|Loose smut||Infection occurs at flowering when spores germinate and grow in the wheat grain. Infected heads of wheat emerge before the healthy wheat heads, this allows the smutted head to break open and scatter black smut spores over healthy heads of wheat. Systemic seed treatment and resistant varieties give good control of this disease.|
|Spot blotch||Spot blotch occasionally occurs on wheat under wet growing conditions, particularly when wheat is grown after wheat. Crop rotation and foliar fungicides give good disease control in high yielding crops.|
|Stem rust||Stem rust, or black stem rust, is characterized by the presence of brick-red, elongated, blister-like pustules which are easily shaken off. Most frequently occurring on the leaf sheaths, but also found on stems, leaves, glumes and awns, stem rust typically deposits spores close to the source, however long-distance dispersal is also documented.|
|Take all||Take all can be very destructive on spring and winter wheats. Whole plants are infected often in small to large patches, and are prone in unbalanced fertility and wet growing conditions in alkaline soils. Copper is essential in managing the problem, and the availability in manganese in soil appears to play a significant role in the build-up and severity of this take-all disease.|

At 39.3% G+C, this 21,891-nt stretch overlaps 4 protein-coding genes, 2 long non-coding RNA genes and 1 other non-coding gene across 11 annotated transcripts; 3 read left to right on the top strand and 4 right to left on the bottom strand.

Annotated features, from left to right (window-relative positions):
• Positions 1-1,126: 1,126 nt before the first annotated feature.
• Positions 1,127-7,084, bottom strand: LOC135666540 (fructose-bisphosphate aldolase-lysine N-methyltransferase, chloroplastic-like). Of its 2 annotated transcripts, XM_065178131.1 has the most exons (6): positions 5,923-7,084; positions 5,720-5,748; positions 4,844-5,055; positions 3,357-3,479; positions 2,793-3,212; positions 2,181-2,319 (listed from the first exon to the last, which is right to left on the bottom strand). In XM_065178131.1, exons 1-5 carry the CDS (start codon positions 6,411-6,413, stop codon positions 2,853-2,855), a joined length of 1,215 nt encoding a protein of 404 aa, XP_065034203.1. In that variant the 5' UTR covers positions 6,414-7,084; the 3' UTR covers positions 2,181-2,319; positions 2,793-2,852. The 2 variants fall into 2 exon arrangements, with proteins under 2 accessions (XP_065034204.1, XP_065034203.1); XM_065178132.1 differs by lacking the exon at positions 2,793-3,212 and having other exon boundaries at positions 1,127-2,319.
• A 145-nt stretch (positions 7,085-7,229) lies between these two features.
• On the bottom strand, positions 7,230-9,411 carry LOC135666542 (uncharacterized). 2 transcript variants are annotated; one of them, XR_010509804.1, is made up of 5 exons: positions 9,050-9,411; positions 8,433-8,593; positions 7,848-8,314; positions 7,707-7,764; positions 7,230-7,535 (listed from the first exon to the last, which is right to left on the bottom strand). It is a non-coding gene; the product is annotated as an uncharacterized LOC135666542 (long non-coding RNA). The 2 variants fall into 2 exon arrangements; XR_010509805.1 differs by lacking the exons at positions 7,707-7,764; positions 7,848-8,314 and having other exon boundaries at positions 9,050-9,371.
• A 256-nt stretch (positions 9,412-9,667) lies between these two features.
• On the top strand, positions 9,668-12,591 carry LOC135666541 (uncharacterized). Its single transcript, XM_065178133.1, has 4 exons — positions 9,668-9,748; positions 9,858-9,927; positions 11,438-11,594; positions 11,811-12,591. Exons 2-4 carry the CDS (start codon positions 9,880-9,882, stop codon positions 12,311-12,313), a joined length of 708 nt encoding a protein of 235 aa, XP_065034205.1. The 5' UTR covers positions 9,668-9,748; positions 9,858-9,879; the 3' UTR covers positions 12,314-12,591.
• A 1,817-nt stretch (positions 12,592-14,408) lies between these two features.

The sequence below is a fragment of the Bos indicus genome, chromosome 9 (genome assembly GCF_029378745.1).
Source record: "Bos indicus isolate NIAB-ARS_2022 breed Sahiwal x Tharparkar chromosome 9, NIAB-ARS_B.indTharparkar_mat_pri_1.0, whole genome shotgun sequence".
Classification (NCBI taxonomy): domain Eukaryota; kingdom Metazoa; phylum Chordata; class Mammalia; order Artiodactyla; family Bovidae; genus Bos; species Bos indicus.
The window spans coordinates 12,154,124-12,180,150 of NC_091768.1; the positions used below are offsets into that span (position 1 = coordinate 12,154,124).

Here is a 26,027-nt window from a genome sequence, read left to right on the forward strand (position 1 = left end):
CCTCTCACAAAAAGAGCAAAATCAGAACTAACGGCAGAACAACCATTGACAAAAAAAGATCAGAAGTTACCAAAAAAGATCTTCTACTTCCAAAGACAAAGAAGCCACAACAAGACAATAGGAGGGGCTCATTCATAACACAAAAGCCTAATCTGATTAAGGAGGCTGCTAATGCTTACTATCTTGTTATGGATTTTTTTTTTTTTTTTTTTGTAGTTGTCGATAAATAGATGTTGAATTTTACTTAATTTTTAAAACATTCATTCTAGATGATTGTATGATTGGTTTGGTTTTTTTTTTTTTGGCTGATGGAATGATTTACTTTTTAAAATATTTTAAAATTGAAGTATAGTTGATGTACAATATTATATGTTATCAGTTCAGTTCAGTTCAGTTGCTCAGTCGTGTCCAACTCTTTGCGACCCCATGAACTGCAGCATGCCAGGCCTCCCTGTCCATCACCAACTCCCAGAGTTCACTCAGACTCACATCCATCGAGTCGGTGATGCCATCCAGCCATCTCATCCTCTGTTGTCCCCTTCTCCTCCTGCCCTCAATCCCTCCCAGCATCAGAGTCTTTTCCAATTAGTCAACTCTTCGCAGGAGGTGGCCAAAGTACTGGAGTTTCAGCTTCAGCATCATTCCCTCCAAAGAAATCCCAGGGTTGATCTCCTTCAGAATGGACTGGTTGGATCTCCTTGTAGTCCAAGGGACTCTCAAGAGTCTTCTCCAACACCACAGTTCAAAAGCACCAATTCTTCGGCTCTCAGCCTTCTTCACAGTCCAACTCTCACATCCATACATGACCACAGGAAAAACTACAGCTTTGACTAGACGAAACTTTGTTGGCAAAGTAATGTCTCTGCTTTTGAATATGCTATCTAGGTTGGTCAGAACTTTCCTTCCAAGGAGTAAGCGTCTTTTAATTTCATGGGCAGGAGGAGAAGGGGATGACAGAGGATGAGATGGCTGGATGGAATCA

|Wheat fact: Since 1901, the world’s population has increased fourfold, from 1.6 to 6 billion people. So far, the world’s farmers have been able to keep up with the increasing demands, but the earth’s resources are now under severe strain. By 2030, the population is likely to have increased by a third. The challenge is to feed an additional 2 billion people from the same amount of land and water that is available now.|
Varieties of wheat
Mulika is a top performing, Group 1 bread-making spring wheat variety with excellent all round disease resistance and strong grain quality. Mulika performs well both in late autumn and spring, and can be sown from November through to mid April.
Resistant to Orange Wheat Blossom Midge, Mulika has a good protein content and performs consistently well in baking tests. The leading spring wheat variety with over 40% of the market (source: www.HGCA.com).
Dafne is a new spring wheat variety that offers a good alternative to current varieties Mulika, Paragon, Tybalt. Having just completed 2 years of Official UK HGCA Spring Wheat Trials* it produced yield results similar to slightly better than those of Mulika. The Treated trials also showed Dafne to have +7% yield above Paragon but in the Untreated trials Dafne has produced a +1% yield advantage over Mulika and +2% above Paragon.
Dafne is similar to Paragon in straw height, making it taller than other varieties such as Mulika, Tybalt etc. It has good stiff straw and a very good disease resistance package and is early to mature.
* Source: HGCA (www.hgca.com)
|Wheat fact: The Institute of Food Research, Norwich, UK were partners in a “farm to fork” DEFRA link project to increase the levels of selenium in wheat which is an essential element for the human immune system. Intake has decreased over the last 30 years because we no longer import high selenium wheat used for milling from North America. Instead we grow 80% of our own milling wheat in soils which are low in selenium.|